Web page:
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How do you battle work stress and burnout?

Posted on Aug 9, 2017

How do you battle work stress and burnout?

If you are George Costanza [for those of you old enough to remember Seinfeld] — you might have the time to slip under your desk for a nap in your customized sleep space. However, if you work in an office environment, it’s safe to say that an afternoon nap will not become part of your workday protocol.

Rest, of course, is not being debated. Every expert agrees that sleep is necessary for our brains and bodies to excel. Arianna Huffington boldly started a new movement — Thrive — because of her struggle with sleeplessness. I think that message was long overdue.

The issue concerning sleep is — well we don’t seem to get enough of it. When we do sleep, it is not the quality it needs to be. So here’s what happens. It contributes to burnout. If we don’t identify the sources of burnout, we are in deep trouble. We’ll find it nearly impossible to sleep, wind down or simply relax.

Burnout is the antithesis of engagement. It is the enemy. It can sap contributors and organizations alike. We need to pay close attention to the issues our people are dealing with and for how long.

The antecedents of burnout are varied and workload is just one of them. Pioneering work completed by Social Psychologist Dr. Christina Maslach, revealed that burnout can be influenced by a number of key workplace elements (she discusses six), including insufficient rewards or acknowledgement, a lack of control over one’s work, fairness, or a role that doesn’t align with who we are.

The Maslach Burnout Inventory, measures the elements that can contribute to the exhaustion, cynicism and a lack of perceived efficacy found with burnout. Originally observed among those in the human services sector, burnout can occur in all types of workplaces.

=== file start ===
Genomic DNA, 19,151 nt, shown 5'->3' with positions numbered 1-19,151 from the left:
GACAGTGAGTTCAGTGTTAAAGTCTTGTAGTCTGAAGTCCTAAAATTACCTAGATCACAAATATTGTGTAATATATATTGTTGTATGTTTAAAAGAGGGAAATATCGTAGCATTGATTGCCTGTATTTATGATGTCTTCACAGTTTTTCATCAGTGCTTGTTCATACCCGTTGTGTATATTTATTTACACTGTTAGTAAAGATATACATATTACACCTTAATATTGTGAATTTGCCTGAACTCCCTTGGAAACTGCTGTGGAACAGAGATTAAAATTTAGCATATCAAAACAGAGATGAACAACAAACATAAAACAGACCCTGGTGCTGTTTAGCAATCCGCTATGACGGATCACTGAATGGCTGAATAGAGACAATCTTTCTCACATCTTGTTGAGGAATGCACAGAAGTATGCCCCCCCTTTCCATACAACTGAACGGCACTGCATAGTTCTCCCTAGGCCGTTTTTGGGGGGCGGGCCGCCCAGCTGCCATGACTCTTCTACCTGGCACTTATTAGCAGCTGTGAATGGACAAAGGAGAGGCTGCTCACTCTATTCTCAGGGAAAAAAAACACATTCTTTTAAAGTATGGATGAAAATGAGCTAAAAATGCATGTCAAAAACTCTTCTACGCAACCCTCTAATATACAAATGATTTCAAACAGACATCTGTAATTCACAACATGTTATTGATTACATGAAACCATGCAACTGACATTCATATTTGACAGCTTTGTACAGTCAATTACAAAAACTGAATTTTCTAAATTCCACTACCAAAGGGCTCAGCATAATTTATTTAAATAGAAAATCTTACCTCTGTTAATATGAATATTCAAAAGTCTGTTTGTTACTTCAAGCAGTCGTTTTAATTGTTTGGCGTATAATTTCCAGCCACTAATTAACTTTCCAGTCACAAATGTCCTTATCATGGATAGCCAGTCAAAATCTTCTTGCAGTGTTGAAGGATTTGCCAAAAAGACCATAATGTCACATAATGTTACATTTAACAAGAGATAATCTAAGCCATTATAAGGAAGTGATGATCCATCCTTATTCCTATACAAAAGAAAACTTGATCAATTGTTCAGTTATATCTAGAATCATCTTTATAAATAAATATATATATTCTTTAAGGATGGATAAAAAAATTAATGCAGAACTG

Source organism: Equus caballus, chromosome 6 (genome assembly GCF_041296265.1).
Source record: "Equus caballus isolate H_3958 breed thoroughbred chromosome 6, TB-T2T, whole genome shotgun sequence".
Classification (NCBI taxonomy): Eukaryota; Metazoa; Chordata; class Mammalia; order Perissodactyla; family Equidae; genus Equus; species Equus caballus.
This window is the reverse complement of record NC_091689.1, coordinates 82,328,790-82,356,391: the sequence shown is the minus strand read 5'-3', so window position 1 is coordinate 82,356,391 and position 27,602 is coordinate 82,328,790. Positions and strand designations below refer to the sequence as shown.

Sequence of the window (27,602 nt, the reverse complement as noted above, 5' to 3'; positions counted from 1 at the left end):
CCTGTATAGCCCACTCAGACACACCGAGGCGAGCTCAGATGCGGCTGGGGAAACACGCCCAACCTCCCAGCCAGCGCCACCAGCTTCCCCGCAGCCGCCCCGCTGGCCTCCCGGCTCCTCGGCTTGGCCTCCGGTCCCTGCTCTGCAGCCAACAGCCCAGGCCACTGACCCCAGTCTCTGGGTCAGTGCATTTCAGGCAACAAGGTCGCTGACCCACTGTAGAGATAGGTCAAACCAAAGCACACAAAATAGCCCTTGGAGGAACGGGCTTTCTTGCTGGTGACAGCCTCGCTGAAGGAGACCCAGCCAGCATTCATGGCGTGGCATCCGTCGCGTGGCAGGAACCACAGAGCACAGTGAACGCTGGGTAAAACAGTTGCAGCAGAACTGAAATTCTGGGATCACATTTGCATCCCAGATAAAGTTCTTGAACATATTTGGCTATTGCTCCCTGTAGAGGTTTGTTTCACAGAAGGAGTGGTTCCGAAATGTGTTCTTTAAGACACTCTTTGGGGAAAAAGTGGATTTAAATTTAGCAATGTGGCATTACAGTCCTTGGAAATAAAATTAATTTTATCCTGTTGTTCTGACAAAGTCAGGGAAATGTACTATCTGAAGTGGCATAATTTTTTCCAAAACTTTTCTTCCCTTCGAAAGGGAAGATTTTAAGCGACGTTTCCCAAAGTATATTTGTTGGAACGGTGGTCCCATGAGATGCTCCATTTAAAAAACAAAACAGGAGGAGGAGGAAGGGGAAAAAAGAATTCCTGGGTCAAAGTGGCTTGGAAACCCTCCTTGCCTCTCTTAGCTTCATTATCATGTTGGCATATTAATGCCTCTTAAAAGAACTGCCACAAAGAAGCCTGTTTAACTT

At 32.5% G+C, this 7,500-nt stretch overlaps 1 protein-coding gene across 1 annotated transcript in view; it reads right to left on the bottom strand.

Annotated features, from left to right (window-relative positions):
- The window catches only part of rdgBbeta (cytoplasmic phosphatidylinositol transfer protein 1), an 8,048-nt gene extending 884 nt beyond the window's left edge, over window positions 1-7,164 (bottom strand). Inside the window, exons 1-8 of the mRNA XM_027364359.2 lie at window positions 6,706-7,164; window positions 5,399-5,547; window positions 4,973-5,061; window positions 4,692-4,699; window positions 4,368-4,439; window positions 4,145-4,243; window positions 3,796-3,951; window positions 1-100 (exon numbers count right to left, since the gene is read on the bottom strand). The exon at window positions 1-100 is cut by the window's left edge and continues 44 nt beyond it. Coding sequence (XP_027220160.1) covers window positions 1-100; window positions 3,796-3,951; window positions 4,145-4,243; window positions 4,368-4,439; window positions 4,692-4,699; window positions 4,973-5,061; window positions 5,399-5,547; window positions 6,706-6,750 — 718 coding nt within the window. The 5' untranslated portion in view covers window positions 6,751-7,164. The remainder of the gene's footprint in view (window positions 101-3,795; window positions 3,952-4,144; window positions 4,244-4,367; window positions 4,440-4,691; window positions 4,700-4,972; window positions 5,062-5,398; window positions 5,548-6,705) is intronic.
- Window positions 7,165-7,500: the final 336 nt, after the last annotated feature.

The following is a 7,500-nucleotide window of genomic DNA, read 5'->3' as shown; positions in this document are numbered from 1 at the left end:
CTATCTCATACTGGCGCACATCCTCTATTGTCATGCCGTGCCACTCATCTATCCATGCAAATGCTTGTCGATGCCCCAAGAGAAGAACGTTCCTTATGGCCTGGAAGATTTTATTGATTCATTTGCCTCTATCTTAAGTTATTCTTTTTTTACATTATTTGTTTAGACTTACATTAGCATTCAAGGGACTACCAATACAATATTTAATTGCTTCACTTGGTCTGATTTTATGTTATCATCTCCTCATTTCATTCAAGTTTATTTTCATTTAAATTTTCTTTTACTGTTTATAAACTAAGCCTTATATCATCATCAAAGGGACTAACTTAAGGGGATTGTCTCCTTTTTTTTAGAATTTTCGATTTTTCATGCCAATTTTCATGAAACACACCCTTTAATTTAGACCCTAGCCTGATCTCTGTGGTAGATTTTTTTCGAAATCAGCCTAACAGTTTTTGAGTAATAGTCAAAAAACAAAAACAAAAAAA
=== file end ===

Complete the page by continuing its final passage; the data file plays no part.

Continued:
But, just as we must explore what drains us in the workplace, we must also explore what helps each of us recharge. Then make the commitment to do so.

Here are 5 strategies that I use to help through a tough week. These steps may seem small, but together they could comprise needed counter-balance:

Watch comedy. Getting the current issue off your mind and breaking the cycle of tension is key. Personally, a great situational comedy or stand-up routine works quite well. We’ve all heard of the benefits of a good laugh in regard to stress and overall mood. Laughing can certainly offer a boost to your work life as well. (See a few hilarious workplace commercials here.)

Listen to music, a great podcast or Ted Talk. I find listening to great conversation inspirational. Somehow when the ideas start to flow, my brain wants to follow suit. Music-wise the possibilities are also wide open. Find a few great podcasts here. You can also start with the best of TED here.

Practice mindfulness. Mindfulness tells us to stop the internal chatter, slow down and breathe. (Its benefits include lowered stress and cortisol levels). The practice focuses on  a non-judgemental approach to experiences, which can help us become less reactive.

Talk. Discuss the problem with someone you do not work with. In many cases, those not in the midst of our worries can draw parallels to issues that they have already solved in the past — and you are the lucky beneficiary.

Walk. I vowed to walk every day. Even a brief stroll around the block, can clear your head and help you change gears. Get out there.

We can blame technology, our bosses, our clients. But only you — can discover your recharging blueprint.

This is an extract from Mindfulness: An Eight-Week Plan for Finding Peace in a Frantic World Paperback (November 2012) by Mark Williams (Author), Danny Penman (Author), and Jon Kabat-Zinn Ph.D.